- Understand how difficulty swallowing can impact energy intake and energy use for activities of daily living.
- Discuss ways to maximize energy and functional reserves when participating in swallowing therapy.
- Discuss how to advocate for and consider a multidisciplinary team approach when considering modifications to diets.
Meet the Presenters:
Raele Robison, PhD, CCC-SLP and Alicia K. Vose, PhD, CCC-SLP
Dr. Raele Robison, PhD, CCC,SLP, completed her Bachelor of Arts degree at West Chester University in Pennsylvania and her master’s degree in speech-language pathology at the University of South Florida. During her time as a master’s student, Dr. Robison completed a thesis under the tutelage of Dr. Emily Plowman investigating the impact of lingual resistance training in individuals with amyotrophic lateral sclerosis. Dr. Robison elected to continue her academic journey when she joined the University of Florida Rehabilitation Sciences doctoral program in August 2015. While working on her doctoral studies, Dr. Robison was awarded a NIH diversity supplement and a NIH NINDS specialized D-SPAN pre- to postdoctoral F99/K00 grant. Research interests under these funding mechanisms include understanding the contribution of homeostatic regulatory mechanisms to the normal and disordered swallowing process. Upon graduation, Dr. Robison transitioned to the University of Wisconsin-Madison to complete the K00 phase of her grant under the direction of Drs. Nicole Rogus-Pulia and Nadine Connor. Dr. Robison’s postdoctoral research is geared towards understanding how interrelated physiologic capacities throughout the body contribute to the development of dysphagia in frail older adults.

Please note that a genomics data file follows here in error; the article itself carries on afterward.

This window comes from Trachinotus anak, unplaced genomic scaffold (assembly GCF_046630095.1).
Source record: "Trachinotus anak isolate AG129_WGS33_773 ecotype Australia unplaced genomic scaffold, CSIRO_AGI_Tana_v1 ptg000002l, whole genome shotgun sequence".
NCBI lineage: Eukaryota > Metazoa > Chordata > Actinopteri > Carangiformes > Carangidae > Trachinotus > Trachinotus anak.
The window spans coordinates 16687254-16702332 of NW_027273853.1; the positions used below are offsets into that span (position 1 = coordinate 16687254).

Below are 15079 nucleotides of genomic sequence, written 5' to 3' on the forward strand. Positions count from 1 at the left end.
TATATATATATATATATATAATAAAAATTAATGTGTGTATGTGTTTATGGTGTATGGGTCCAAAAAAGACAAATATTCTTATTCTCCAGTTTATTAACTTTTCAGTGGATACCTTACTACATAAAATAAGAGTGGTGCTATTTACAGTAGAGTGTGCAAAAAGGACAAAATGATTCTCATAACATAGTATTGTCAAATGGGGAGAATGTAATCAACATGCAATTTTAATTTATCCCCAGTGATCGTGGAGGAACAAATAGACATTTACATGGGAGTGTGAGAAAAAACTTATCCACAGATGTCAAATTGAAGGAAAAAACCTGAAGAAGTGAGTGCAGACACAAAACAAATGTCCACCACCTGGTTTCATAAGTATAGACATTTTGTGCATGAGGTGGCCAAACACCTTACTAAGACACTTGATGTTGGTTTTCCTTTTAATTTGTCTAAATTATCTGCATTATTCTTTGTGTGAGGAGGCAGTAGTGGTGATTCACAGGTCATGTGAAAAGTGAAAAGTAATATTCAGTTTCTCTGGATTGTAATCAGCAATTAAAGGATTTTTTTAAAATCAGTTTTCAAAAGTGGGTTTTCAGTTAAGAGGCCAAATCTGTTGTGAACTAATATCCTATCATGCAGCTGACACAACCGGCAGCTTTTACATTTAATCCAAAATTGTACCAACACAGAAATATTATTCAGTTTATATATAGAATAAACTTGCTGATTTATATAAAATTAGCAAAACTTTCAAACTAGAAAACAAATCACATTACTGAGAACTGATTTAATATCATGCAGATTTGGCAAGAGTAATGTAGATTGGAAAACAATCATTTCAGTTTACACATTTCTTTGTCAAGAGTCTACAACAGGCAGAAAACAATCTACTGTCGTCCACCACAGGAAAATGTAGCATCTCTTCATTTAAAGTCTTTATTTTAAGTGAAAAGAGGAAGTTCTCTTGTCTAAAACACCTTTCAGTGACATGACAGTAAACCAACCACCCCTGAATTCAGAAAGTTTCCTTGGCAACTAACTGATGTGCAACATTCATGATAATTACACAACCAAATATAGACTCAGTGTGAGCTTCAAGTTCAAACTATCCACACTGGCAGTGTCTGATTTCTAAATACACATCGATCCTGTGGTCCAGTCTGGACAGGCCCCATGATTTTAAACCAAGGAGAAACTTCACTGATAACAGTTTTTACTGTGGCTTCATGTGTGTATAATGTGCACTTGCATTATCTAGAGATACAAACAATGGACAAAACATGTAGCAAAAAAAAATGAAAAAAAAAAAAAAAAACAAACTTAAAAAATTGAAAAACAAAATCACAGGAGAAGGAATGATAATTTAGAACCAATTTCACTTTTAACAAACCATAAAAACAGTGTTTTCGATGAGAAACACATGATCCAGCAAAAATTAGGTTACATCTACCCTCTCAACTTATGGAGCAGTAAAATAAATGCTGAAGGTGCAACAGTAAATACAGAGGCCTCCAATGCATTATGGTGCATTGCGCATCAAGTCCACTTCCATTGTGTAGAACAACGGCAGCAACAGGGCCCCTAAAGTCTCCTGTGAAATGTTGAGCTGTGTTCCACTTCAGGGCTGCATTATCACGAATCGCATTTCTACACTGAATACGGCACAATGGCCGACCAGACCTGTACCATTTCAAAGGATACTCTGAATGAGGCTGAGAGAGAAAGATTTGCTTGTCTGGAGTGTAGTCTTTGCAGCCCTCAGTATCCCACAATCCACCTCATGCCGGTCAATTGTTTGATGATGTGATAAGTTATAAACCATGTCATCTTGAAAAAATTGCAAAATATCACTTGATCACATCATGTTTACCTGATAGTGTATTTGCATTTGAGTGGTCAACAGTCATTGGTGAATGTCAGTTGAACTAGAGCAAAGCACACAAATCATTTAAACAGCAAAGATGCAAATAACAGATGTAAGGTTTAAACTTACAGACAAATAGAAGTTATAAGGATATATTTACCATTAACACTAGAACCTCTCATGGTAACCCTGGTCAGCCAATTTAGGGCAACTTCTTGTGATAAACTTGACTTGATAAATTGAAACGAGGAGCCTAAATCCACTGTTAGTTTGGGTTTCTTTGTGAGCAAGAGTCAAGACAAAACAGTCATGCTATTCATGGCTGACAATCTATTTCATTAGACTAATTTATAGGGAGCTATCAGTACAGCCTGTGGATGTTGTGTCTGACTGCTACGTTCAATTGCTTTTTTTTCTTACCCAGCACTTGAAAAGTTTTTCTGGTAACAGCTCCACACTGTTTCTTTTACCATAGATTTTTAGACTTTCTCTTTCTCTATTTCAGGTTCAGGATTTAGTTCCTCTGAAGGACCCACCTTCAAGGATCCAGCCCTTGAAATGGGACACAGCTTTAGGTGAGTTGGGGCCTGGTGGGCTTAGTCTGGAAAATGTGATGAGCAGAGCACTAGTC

Dr. Alicia K. Vose, Ph.D., CCC-SLP is a Postdoctoral Researcher at the University of Florida and Brooks Rehabilitation and has ~10 years of clinical experience specializing in dysphagia management in the acute care/ICU setting. She completed her PhD in Rehabilitation Science at The University of Florida where she investigated the role of kinematic biofeedback in dysphagia management and physiological mechanisms underlying normal and disordered airway protection. In her postdoctoral training, Dr. Vose maintains a strong commitment to clinical research where she focuses on the development of rehabilitation strategies the enhance neuroplasticity for impairments in swallowing and respiration. Currently, she is investigating the effects of acute intermittent hypoxia and respiratory strength training to enhance breathing and swallowing in individuals with neurologic injury as well as the effects of diaphragm stimulation on respiratory neural drive and function.
CEUs: No ASHA CEUs are offered for this webinar.
Cost: FREE. This webinar has been made free to all registrants. We recognize the financial hardship that is impacting many people due to the pandemic. As a non-profit, we feel this too. If you would like to make a donation, please visit our Donation Page.
The NFOSD wants to thank Bracco Diagnostics for their unrestricted educational grant.